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2017  Nov 1 - Dec 21
2017  Proposal/BTR deadline: 9/1/17

John Ferguson

Contact:  A. Woll ( and E. Fontes (

Ithaca, New York.  G-line scientist Arthur Woll organized a night of science, food and discussion for Cornell graduate students who do X-ray work at CHESS, the Cornell High Energy Synchrotron Source.  G-line is a set of three high-intensity X-ray stations that were built by graduate students a few years ago, and continue to be maintained by students to serve the research needs of the Cornell Community.  This symposium is held twice a year, giving the CHESS community an update on the accomplishments of the local faculty groups and student projects.  This sixth meeting in the series was held Tuesday evening, January 23rd, 2007 in the Commons area of the Wilson Laboratory.  Pizza, soft drinks, and coffee helped sustain the agenda!

Four students each gave 20-minute presentations.  Kurt Andresen started the night with “Anomalous Small-angle X-ray Scattering (ASAXS) Study of Multivalent Ion-DNA Interactions.”  Kurt is a member of the biophysics graduate group of Lois Pollack, professor in the Applied and Engineering Physics (A&EP) department.  He opened by noting that, despite its critical importance to biological functions, little experimental work directly explores ion-DNA interactions.  In earlier work, Kurt and collaborators showed, using ASAXS, that a theory based on the Poisson-Boltzmann (PB) equation successfully explains the exchange between mono- and divalent cations surrounding DNA as the relative concentration of such ions is varied [1-3].  Kurt then presented preliminary data from ongoing experiments exploring the limits of the Poisson-Boltzmann equation as well as other theories.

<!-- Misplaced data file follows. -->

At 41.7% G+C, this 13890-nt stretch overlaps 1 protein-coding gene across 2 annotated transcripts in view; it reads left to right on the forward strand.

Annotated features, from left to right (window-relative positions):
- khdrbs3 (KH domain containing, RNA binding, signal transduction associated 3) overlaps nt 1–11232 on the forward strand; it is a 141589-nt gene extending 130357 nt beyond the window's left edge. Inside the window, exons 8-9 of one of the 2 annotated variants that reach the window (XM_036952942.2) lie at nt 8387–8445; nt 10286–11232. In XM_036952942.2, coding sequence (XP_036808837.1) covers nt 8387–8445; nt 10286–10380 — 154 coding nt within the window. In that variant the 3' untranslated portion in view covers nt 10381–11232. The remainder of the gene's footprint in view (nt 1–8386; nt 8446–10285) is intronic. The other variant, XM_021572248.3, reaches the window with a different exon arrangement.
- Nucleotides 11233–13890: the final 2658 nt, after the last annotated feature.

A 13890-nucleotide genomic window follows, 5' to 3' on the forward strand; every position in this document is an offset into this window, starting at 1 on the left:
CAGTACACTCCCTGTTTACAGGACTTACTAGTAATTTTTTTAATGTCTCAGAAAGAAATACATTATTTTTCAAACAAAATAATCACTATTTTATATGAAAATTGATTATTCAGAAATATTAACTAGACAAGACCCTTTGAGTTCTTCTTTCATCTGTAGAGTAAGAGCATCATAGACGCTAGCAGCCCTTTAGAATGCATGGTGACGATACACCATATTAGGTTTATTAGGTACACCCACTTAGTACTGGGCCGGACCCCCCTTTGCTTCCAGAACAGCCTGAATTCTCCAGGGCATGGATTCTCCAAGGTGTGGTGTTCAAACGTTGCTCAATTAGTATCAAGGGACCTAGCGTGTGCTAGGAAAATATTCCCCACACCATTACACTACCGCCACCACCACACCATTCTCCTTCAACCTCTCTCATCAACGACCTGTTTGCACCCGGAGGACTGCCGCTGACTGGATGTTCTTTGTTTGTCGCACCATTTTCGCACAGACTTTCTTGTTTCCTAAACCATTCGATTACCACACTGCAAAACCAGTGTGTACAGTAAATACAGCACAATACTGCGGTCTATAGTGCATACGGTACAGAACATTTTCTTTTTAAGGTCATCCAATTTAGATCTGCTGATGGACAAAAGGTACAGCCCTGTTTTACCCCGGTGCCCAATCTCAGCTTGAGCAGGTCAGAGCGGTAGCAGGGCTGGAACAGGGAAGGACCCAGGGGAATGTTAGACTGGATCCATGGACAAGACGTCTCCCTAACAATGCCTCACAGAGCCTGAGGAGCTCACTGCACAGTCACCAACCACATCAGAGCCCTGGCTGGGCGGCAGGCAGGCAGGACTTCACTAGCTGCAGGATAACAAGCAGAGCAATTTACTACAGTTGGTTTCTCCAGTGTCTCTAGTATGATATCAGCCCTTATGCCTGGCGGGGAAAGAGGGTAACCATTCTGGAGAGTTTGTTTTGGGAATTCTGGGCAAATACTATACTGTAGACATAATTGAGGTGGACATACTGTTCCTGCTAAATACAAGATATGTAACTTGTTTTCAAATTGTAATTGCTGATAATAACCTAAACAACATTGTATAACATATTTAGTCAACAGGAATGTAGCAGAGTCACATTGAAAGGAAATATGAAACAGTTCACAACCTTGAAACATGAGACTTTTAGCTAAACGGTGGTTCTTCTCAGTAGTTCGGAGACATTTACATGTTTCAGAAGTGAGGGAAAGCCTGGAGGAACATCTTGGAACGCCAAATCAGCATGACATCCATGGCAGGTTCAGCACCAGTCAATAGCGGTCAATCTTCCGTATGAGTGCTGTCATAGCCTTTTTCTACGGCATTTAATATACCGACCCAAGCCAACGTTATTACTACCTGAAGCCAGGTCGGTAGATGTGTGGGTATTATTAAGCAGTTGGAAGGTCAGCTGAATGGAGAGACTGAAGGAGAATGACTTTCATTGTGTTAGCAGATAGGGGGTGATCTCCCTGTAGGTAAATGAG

John Ferguson followed with “Determining Growth Modes of SrTiO3 (001) Homoepitaxy via Pulsed Laser Deposition (PLD) Using In-situ X-ray Reflectivity.”  John works in the group of Joel Brock, professor and chair of the A&EP department.  Homoepitaxial SrTiO3 thin films were grown on single-crystal SrTiO3 (001) via PLD, a process where a plume of material is rapidly ejected from the source by an energetic laser beam, and directed onto a heated substrate.  The growth was monitored in real time by in-situ X-ray reflectivity measurements at the specular anti-Bragg position (Figure 1).  John described measurements designed to map the transition between step-flow, layer-by-layer, and 3D growth as a function of substrate miscut.  A cross-over from layer-by-layer to step-flow growth occurs when the distance between substrate steps approaches 20 nanometers, closely matching the distance between nucleating islands found using similar growth parameters in earlier work [4].  Both distances are determined by the mean diffusion length of adatoms on the surface following each pulse.  An interesting feature of PLD as compared to traditional growth techniques is that, even when growth conditions favor the eventual onset of 3D growth, the early-time anti-Bragg reflectivity oscillates as in layer-by-layer growth. A similar transition at a constant laser repetition rate occurs as the surface temperature is decreased.